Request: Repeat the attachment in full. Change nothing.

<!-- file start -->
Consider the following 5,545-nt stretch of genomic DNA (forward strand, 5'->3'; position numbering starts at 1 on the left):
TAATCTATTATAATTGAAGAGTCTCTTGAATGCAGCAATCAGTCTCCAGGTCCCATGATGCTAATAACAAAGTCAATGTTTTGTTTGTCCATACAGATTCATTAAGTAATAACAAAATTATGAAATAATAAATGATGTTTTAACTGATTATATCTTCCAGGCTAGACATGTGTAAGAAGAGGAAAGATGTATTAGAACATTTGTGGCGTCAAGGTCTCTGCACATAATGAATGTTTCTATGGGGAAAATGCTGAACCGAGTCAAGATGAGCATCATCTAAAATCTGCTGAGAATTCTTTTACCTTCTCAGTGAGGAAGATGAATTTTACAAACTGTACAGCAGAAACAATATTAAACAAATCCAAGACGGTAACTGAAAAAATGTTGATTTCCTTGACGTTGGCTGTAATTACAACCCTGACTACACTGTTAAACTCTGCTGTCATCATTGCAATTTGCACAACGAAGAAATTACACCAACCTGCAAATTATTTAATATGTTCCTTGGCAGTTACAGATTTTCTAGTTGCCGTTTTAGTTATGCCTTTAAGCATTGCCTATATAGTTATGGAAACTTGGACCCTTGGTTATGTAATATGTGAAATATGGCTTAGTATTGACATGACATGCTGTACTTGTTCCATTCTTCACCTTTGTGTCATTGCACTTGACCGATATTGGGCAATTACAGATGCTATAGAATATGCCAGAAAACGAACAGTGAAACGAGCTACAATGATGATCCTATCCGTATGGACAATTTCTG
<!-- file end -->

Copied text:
Consider the following 5,545-nt stretch of genomic DNA (forward strand, 5'->3'; position numbering starts at 1 on the left):
TAATCTATTATAATTGAAGAGTCTCTTGAATGCAGCAATCAGTCTCCAGGTCCCATGATGCTAATAACAAAGTCAATGTTTTGTTTGTCCATACAGATTCATTAAGTAATAACAAAATTATGAAATAATAAATGATGTTTTAACTGATTATATCTTCCAGGCTAGACATGTGTAAGAAGAGGAAAGATGTATTAGAACATTTGTGGCGTCAAGGTCTCTGCACATAATGAATGTTTCTATGGGGAAAATGCTGAACCGAGTCAAGATGAGCATCATCTAAAATCTGCTGAGAATTCTTTTACCTTCTCAGTGAGGAAGATGAATTTTACAAACTGTACAGCAGAAACAATATTAAACAAATCCAAGACGGTAACTGAAAAAATGTTGATTTCCTTGACGTTGGCTGTAATTACAACCCTGACTACACTGTTAAACTCTGCTGTCATCATTGCAATTTGCACAACGAAGAAATTACACCAACCTGCAAATTATTTAATATGTTCCTTGGCAGTTACAGATTTTCTAGTTGCCGTTTTAGTTATGCCTTTAAGCATTGCCTATATAGTTATGGAAACTTGGACCCTTGGTTATGTAATATGTGAAATATGGCTTAGTATTGACATGACATGCTGTACTTGTTCCATTCTTCACCTTTGTGTCATTGCACTTGACCGATATTGGGCAATTACAGATGCTATAGAATATGCCAGAAAACGAACAGTGAAACGAGCTACAATGATGATCCTATCCGTATGGACAATTTCTG